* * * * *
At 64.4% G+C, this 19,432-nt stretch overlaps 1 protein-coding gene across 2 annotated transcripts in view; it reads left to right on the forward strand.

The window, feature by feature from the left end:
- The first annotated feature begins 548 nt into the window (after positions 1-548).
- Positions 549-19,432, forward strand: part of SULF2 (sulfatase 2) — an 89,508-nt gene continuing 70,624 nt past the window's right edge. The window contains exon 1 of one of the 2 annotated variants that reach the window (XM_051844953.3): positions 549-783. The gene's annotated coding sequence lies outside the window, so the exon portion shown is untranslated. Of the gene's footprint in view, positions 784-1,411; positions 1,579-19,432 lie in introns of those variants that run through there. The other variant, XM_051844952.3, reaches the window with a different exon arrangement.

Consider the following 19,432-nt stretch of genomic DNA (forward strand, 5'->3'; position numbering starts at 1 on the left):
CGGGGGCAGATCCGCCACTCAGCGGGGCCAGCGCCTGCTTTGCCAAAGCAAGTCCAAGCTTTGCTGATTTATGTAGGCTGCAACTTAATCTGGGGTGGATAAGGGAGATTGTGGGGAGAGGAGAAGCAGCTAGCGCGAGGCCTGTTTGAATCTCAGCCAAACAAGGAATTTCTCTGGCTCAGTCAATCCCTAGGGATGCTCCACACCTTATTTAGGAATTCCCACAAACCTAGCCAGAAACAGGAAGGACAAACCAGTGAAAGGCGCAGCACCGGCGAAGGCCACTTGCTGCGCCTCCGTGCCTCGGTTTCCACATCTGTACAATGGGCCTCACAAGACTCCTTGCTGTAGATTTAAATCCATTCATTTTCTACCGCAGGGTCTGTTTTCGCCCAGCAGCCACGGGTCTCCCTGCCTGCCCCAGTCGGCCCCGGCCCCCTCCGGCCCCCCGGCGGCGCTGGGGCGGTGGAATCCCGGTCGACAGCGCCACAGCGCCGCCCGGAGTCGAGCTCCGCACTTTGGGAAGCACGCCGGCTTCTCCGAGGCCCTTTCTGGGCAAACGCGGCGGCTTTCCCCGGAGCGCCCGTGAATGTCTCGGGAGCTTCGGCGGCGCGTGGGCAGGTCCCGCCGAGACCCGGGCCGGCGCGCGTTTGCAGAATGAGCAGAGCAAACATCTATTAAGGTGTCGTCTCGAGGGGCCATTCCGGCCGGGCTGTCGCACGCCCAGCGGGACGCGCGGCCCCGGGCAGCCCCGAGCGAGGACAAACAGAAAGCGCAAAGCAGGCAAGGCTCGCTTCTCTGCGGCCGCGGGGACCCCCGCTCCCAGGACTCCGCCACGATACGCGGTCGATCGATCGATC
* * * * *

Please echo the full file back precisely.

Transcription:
At 64.4% G+C, this 19,432-nt stretch overlaps 1 protein-coding gene across 2 annotated transcripts in view; it reads left to right on the forward strand.

The window, feature by feature from the left end:
- The first annotated feature begins 548 nt into the window (after positions 1-548).
- Positions 549-19,432, forward strand: part of SULF2 (sulfatase 2) — an 89,508-nt gene continuing 70,624 nt past the window's right edge. The window contains exon 1 of one of the 2 annotated variants that reach the window (XM_051844953.3): positions 549-783. The gene's annotated coding sequence lies outside the window, so the exon portion shown is untranslated. Of the gene's footprint in view, positions 784-1,411; positions 1,579-19,432 lie in introns of those variants that run through there. The other variant, XM_051844952.3, reaches the window with a different exon arrangement.

Consider the following 19,432-nt stretch of genomic DNA (forward strand, 5'->3'; position numbering starts at 1 on the left):
CGGGGGCAGATCCGCCACTCAGCGGGGCCAGCGCCTGCTTTGCCAAAGCAAGTCCAAGCTTTGCTGATTTATGTAGGCTGCAACTTAATCTGGGGTGGATAAGGGAGATTGTGGGGAGAGGAGAAGCAGCTAGCGCGAGGCCTGTTTGAATCTCAGCCAAACAAGGAATTTCTCTGGCTCAGTCAATCCCTAGGGATGCTCCACACCTTATTTAGGAATTCCCACAAACCTAGCCAGAAACAGGAAGGACAAACCAGTGAAAGGCGCAGCACCGGCGAAGGCCACTTGCTGCGCCTCCGTGCCTCGGTTTCCACATCTGTACAATGGGCCTCACAAGACTCCTTGCTGTAGATTTAAATCCATTCATTTTCTACCGCAGGGTCTGTTTTCGCCCAGCAGCCACGGGTCTCCCTGCCTGCCCCAGTCGGCCCCGGCCCCCTCCGGCCCCCCGGCGGCGCTGGGGCGGTGGAATCCCGGTCGACAGCGCCACAGCGCCGCCCGGAGTCGAGCTCCGCACTTTGGGAAGCACGCCGGCTTCTCCGAGGCCCTTTCTGGGCAAACGCGGCGGCTTTCCCCGGAGCGCCCGTGAATGTCTCGGGAGCTTCGGCGGCGCGTGGGCAGGTCCCGCCGAGACCCGGGCCGGCGCGCGTTTGCAGAATGAGCAGAGCAAACATCTATTAAGGTGTCGTCTCGAGGGGCCATTCCGGCCGGGCTGTCGCACGCCCAGCGGGACGCGCGGCCCCGGGCAGCCCCGAGCGAGGACAAACAGAAAGCGCAAAGCAGGCAAGGCTCGCTTCTCTGCGGCCGCGGGGACCCCCGCTCCCAGGACTCCGCCACGATACGCGGTCGATCGATCGATC